Saudi Arabia government on Monday unveiled plans to triple its Value Added Tax (VAT) to shore up its economy hit by the crash of oil prices due to the coronavirus pandemic.
The government also said it would halt the monthly cost of living allowance for its citizens, Saudi’s official press agency reports.
The move is part of austerity measures to stake state finances as the income from the country’s mainstay, oil, continues to plummet.
According to its Finance Minister, Mohammed Al Jadaan, the VAT would be increased from 5 percent to 15 percent from July 1 while the monthly living handouts would stop from June 1.
“It has been decided the cost of living allowance will be halted from June 2020 and VAT will be raised from 5 percent to 15 percent from July 1,” Mr Al-Jadaan said in a statement posted on the Saudi Press Agency’s website.
The austerity measures, he said, would boost state coffers by 100 billion riyals (N10.3 trillion) as the government steps up emergency plans to slash spending to deal with the economic and social blows from the pandemic.
When in 2018, Saudi Arabia first introduced VAT as part of efforts to cut its reliance on world oil markets; it also introduced ‘the cost of living’ allowance to citizens to cushion the impact of rising costs.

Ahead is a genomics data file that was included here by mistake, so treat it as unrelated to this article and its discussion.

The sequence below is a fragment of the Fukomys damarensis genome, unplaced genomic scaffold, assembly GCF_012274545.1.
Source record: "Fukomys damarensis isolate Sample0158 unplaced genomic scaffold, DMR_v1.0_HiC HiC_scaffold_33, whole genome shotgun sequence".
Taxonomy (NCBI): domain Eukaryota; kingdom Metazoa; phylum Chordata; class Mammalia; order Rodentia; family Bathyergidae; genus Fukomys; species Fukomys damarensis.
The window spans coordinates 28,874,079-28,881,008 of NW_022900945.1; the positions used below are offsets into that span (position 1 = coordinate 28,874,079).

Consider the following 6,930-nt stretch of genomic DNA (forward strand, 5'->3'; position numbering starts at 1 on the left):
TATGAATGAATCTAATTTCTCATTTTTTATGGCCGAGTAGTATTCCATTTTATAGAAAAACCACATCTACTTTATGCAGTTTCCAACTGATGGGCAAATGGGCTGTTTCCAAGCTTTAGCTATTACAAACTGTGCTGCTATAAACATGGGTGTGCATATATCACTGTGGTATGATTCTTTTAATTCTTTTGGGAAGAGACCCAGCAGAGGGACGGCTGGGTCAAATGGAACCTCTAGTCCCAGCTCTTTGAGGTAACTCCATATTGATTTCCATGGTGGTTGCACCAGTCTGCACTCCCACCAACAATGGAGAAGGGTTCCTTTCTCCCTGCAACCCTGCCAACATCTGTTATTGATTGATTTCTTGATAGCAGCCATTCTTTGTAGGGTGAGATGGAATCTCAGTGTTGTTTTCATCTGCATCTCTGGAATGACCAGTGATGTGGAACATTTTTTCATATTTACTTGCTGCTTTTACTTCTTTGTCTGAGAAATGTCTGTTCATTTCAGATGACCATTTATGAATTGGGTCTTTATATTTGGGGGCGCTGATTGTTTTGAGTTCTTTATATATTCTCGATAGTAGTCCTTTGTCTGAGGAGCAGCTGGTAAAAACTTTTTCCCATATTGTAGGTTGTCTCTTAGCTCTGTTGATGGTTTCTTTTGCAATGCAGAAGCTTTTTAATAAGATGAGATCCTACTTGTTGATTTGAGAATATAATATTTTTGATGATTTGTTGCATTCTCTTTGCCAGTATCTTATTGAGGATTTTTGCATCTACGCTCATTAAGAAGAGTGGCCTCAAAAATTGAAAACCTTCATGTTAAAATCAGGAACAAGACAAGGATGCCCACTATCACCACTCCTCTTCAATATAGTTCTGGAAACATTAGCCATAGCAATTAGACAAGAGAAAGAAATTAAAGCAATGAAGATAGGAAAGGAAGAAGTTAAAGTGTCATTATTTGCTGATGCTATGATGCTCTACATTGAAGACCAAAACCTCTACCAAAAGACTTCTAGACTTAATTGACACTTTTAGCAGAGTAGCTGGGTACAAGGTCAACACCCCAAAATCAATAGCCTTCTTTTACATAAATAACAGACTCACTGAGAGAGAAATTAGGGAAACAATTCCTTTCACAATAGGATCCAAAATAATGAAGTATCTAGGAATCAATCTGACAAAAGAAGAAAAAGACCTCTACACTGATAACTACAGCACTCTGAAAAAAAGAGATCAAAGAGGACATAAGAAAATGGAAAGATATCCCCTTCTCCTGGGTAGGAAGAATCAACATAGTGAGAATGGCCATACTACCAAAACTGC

There could be public resentment towards the new austerity measures amid coronavirus lockdown on businesses.
The Arab world’s biggest economy earlier shut down cinemas and restaurants, halted flights, and suspended the year-round umrah pilgrimage in a bid to contain the deadly virus.
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But the finance minister insisted the measures were necessary to shore up state finances in the age of coronavirus that has sapped the global economy and has resulted in ‘sharp decline’ in oil revenue.
The government was also cancelling, extending or postponing expenditure for some government agencies and cutting spending on projects introduced as part of the ambitious ‘Vision 2030’ reform programme to diversify the oil-reliant economy, the minister added.
The minister had earlier warned of ‘painful’ and ‘drastic’ steps to deal with the double shock of the novel coronavirus and record low oil prices.